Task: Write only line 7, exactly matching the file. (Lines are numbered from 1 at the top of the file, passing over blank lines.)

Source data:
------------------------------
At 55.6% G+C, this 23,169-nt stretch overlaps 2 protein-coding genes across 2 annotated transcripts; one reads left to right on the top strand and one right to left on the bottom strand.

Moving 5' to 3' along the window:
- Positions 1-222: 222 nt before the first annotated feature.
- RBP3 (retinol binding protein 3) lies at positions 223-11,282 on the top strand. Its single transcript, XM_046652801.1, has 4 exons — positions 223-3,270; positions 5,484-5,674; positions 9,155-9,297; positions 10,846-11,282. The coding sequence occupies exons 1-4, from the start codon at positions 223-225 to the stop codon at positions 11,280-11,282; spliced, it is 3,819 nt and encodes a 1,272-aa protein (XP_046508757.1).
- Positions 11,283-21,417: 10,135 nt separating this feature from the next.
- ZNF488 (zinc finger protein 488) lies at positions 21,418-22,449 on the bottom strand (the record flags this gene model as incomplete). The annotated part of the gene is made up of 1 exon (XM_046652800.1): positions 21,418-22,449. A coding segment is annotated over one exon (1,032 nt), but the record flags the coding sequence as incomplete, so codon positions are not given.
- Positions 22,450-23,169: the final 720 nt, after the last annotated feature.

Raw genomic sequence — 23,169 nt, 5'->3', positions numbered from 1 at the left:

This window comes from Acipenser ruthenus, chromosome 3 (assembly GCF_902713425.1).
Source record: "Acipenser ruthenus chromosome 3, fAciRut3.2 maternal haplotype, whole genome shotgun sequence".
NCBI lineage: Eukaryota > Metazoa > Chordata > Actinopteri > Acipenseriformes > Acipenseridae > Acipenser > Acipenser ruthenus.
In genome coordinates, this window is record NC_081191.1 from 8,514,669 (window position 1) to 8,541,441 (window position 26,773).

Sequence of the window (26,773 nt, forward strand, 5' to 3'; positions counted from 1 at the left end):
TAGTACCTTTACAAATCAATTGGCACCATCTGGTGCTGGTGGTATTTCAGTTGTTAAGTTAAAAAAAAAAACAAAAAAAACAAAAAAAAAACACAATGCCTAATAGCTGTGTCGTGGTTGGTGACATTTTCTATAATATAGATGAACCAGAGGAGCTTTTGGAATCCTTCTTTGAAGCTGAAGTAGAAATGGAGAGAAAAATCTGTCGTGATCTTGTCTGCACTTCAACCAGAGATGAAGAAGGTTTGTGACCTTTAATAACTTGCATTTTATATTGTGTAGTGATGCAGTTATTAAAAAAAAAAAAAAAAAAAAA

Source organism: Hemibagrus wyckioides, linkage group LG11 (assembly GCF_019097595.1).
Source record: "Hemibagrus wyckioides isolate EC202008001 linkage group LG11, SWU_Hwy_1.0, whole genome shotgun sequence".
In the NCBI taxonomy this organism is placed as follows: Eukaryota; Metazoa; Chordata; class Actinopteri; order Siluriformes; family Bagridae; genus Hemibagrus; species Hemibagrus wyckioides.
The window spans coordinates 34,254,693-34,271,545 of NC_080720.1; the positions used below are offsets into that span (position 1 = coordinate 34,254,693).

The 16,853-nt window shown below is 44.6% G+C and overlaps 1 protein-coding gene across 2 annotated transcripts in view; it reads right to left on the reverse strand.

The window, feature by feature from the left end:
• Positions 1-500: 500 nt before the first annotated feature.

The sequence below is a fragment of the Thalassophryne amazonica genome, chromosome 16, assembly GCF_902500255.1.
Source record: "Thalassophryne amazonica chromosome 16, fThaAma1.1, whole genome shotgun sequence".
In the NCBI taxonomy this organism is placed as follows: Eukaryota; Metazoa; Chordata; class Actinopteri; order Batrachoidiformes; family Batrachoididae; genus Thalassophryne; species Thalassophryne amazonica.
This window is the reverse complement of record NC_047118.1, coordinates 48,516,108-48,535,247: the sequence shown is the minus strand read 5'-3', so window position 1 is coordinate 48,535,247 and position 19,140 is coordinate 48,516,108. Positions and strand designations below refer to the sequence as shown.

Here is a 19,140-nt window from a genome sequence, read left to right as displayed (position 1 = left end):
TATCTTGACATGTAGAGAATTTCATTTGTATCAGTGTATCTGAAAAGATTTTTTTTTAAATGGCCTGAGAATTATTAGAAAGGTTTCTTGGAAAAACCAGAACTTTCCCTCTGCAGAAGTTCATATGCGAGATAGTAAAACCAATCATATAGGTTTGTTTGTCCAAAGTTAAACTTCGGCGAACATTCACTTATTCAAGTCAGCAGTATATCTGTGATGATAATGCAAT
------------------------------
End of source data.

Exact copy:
- Positions 22,450-23,169: the final 720 nt, after the last annotated feature.